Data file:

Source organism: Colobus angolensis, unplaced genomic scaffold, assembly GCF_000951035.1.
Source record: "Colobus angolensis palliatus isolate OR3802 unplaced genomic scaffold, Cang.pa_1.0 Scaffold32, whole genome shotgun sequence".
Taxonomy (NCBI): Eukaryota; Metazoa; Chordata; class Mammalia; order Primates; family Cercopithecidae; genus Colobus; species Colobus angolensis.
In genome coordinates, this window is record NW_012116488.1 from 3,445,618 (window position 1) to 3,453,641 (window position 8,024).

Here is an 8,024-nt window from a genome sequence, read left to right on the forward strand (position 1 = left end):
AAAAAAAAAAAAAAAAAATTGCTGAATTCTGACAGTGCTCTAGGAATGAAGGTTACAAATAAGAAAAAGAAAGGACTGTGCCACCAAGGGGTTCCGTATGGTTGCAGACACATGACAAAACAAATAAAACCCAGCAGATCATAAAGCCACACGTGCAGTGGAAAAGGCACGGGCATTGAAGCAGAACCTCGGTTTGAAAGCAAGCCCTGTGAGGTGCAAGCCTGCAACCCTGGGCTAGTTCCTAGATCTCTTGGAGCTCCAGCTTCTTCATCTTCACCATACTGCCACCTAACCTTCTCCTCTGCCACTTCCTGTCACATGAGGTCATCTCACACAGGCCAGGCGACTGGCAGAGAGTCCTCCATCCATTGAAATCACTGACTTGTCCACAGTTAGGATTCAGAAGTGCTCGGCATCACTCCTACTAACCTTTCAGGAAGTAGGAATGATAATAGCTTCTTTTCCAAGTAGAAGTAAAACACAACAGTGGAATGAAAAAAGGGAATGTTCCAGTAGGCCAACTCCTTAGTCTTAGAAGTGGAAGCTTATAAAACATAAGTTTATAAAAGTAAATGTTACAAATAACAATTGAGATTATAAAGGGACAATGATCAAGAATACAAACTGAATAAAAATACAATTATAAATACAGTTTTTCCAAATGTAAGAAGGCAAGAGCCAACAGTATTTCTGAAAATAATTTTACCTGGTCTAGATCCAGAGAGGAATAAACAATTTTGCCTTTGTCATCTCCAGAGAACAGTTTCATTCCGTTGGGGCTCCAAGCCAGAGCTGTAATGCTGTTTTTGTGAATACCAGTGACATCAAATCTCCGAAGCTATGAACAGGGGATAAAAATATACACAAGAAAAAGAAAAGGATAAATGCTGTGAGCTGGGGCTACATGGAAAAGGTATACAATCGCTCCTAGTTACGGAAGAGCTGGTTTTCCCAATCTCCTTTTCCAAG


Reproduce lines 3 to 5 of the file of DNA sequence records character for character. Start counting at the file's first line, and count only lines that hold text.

Taxonomy (NCBI): Eukaryota; Metazoa; Chordata; class Mammalia; order Primates; family Cercopithecidae; genus Colobus; species Colobus angolensis.
In genome coordinates, this window is record NW_012116488.1 from 3,445,618 (window position 1) to 3,453,641 (window position 8,024).

Here is an 8,024-nt window from a genome sequence, read left to right on the forward strand (position 1 = left end):